He was the son of a Connecticut florist—she was the daughter of a wealthy Missouri banker. He was known for his love of horses—she was known for catching a car on fire with a smoldering cigarette while on the way to grade school—both were known for their service to America during WWII—one flew planes and the other went Navy–they were of the greatest generation.
Tom Reck was born November 1914 in Bridgeport Connecticut, the home of P.T. Barnum, birthplace of the Frisbee, and Subway, and once headquarters to numerous well-known companies, including Remington Arms. Situated in… Continue reading
Glen Banks was born November 25, 1902 in Columbus, Ohio to Lewis Banks, a railroad conductor, and Barbara Calhoun Banks, reportedly a relative to the late John C Calhoun, who was famous for serving as vice president for both John Quincy Adams and Andrew Jackson.
Glenn earned a degree in Forestry Management in Mansfield, Ohio, near where the legendary Johnny Appleseed supposedly planted one of his many apple trees. Immediately following graduation, Glen accepted a position with the city of St. Louis managing the trees in the city’s many beautiful parks, including the famed Forest Park, known then and now… Continue reading
His father was employed with the civil service at Wright-Patterson Air base; he grew up just down the street, a few blocks, from the garage where the Wright Brothers designed the first airplane. One would assume that during his formative years he’d dreamed of strapping on a leather helmet, wrapping his neck with a silk scarf, becoming an airborne swashbuckler, and barnstorming across America. Rather than using a vacant field to fly kites and balsam model airplanes and idolize Ohio’s Eddie Rickenbacker, Jimmy migrated to the field where America’s favorite sport was being played—baseball. His idol… Continue reading
On possibly the same day a Pan American Lockheed Super Constellation night-flight from New York to Stuttgart, Germany, carrying Gordon Williams and Harding Smith on their quest to secure the famous one page contract, a young, driven and clever Dorsey Glover was possibly sitting in an afternoon class on the sultry campus of the University of Arkansas, wishing he had drank more coffee before attending class to suffer through a monotonous law professor drone on about torts. It’s not likely that the lanky soon-to-be lawyer was sitting in class and obsessing about torts the way Gordon and Harding were obsessing… Continue reading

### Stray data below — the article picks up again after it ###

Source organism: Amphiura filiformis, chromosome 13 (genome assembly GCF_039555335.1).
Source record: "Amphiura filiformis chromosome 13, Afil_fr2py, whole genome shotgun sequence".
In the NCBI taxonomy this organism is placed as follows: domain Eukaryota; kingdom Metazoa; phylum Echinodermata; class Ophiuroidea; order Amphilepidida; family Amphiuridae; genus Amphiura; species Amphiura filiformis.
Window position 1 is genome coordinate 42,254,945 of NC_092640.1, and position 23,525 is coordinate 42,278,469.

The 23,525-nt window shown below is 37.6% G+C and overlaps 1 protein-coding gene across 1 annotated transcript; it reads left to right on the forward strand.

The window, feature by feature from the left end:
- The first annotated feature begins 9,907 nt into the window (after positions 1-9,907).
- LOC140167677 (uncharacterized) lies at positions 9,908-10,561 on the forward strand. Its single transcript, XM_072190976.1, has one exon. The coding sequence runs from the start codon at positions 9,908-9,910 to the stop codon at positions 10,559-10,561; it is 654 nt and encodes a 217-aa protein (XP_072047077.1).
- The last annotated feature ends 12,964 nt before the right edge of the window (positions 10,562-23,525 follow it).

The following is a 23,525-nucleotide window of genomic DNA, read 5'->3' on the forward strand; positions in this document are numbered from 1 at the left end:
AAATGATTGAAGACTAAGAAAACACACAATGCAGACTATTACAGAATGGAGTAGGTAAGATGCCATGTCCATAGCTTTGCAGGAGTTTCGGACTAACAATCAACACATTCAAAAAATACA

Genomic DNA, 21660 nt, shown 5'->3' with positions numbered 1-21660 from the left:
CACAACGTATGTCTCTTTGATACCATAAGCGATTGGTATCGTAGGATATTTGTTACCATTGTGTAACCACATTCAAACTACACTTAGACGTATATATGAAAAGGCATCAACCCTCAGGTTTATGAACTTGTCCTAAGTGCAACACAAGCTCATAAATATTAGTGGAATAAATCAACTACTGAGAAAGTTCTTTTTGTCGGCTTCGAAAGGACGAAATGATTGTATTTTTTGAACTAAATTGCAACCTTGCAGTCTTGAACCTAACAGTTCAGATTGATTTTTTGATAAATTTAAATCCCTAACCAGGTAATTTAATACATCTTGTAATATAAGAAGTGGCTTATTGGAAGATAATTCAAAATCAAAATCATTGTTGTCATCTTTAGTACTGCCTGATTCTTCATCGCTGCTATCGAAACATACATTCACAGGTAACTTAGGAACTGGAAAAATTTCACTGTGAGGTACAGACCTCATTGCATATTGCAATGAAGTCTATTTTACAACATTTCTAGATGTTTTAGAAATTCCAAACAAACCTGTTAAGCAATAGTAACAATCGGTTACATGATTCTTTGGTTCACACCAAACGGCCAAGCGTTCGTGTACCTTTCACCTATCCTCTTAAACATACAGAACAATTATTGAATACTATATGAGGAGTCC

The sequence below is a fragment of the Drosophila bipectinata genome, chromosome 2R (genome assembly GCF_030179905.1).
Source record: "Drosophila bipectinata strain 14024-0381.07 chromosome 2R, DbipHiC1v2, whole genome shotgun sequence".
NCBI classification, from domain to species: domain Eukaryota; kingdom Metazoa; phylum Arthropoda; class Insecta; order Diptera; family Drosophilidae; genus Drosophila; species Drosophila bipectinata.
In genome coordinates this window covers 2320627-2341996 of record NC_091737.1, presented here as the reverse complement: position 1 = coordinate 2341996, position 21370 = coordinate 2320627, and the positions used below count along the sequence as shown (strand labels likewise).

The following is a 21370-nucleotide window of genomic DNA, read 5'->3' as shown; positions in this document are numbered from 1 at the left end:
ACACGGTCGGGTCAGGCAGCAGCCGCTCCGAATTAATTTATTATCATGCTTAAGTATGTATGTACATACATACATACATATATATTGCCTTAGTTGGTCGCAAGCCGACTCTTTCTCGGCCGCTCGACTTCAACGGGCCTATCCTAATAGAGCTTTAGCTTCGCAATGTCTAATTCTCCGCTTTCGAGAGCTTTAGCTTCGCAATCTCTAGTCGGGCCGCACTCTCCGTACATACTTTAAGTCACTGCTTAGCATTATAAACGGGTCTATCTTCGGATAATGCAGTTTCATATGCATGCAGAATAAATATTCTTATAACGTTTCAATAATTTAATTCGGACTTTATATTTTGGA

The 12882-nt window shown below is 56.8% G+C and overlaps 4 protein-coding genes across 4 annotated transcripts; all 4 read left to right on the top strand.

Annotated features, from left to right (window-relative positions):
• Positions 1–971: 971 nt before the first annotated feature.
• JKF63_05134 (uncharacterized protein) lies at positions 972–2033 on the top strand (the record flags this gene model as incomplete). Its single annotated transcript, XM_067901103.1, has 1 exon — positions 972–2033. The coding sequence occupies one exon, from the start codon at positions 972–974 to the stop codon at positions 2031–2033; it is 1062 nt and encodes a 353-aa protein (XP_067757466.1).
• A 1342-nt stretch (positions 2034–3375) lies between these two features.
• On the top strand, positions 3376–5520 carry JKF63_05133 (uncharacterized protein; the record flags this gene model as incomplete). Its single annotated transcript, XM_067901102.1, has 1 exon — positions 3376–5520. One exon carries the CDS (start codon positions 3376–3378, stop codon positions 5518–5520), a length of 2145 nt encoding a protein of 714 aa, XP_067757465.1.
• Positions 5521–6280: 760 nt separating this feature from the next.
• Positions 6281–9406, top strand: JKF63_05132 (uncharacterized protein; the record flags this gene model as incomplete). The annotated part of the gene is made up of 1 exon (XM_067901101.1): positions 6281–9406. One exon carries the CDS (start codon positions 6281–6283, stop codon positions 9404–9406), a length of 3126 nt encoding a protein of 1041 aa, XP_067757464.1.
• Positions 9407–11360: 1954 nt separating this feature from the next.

Missouri’s Rhineland lies along the last hundred-mile stretch of America’s longest river, the mighty Missouri. Big Mo begins 2300 miles upstream at the confluence of the Jefferson, Madison, and Gallatin rivers, near Three Forks, Montana. While the French were the first Europeans to explore and establish settlements along the entire length of the river, German immigrants, following soon thereafter, settled primarily along the last hundred miles between Jefferson City, Missouri’s capital, and St. Louis, where the Missouri flows into the Mississippi.
The most well-known village along this stretch is Herman, named in honor of… Continue reading
Like most Native American tribes, the Osage suffered countless broken promises by the American government. However, unlike most tribes, by the time the Osage were forced to re-settle in Oklahoma, they had the financial wherewithal to purchase the ground upon which their reservation was located. Much of this wealth gained as a result of being paid by the federal government for the land they’d been forced to acquiesce in Missouri and… Continue reading
It’s possible that Gordon Williams met the chainsaw legend of Hood River while visiting the Oregon chain plant during his days at Estate Equipment. If the two hadn’t met, Gordon most likely knew of the reputation of the owner of H&D Logger Supply, Virg Hatfield. Virg’s parents had migrated to Oregon from West Virginia. It’s possible they were trying to get as far from family as possible since during the time of the migration, the Hatfields and the McCoys were bent on killing each other—some say over a disputed pig, while others claim the feud was a remnant of the… Continue reading
Leora Back (Bach) was born 1912 at the home of her parents near Zalma, Missouri. She was one of eight children, four boys and four girls. Seven of the children graduated 8th grade from Zalma. One brother died at young age a few days after falling into a boiling kettle of lye.
Leora’s parents never owned a motorized vehicle. The farm was four miles from town one way and four miles from Berong Baptist Church the other. They’d all ride on a wagon pulled by a team of horses to both places at least once per week, sometimes more… Continue reading
Response to full-page ads running every month in Chainsaw Age, starting in 1959 by Tull-Williams and subsequently Stihl America continued to pay rich dividends. The single warehouse phone virtually rang off the wall with calls from established Stihl distributors placing orders and those wishing to become distributors for Stihl. Joe Minarik, Mock, by then working part-time for Stihl America took the initiative to have a second phone line installed. Gordon, then being held accountable to a budget with the Stihl’s, a 40% partner, fired Joe for what he thought an extravagant expense. The following day a container of saws arrived… Continue reading
Roger Maris had recently broken Babe Ruth’s record, much to the dismay of most Yankee fans, they’d preferred that the record stand, and if it was to be broken, let Mantle be the one. Cassius Clay, after cruising to the Gold at the 1960 Olympics, was beginning the long-lasting spar with Howard Cosell, the Russians were building a missile base in Cuba, Bob Dylan was inspired to pen the lyrics to “The Times They are a Changin,’ and Stihl American needed someone focused on sales.
Years later, when a Stihl salesman walked through a dealer’s door, he’d often times be… Continue reading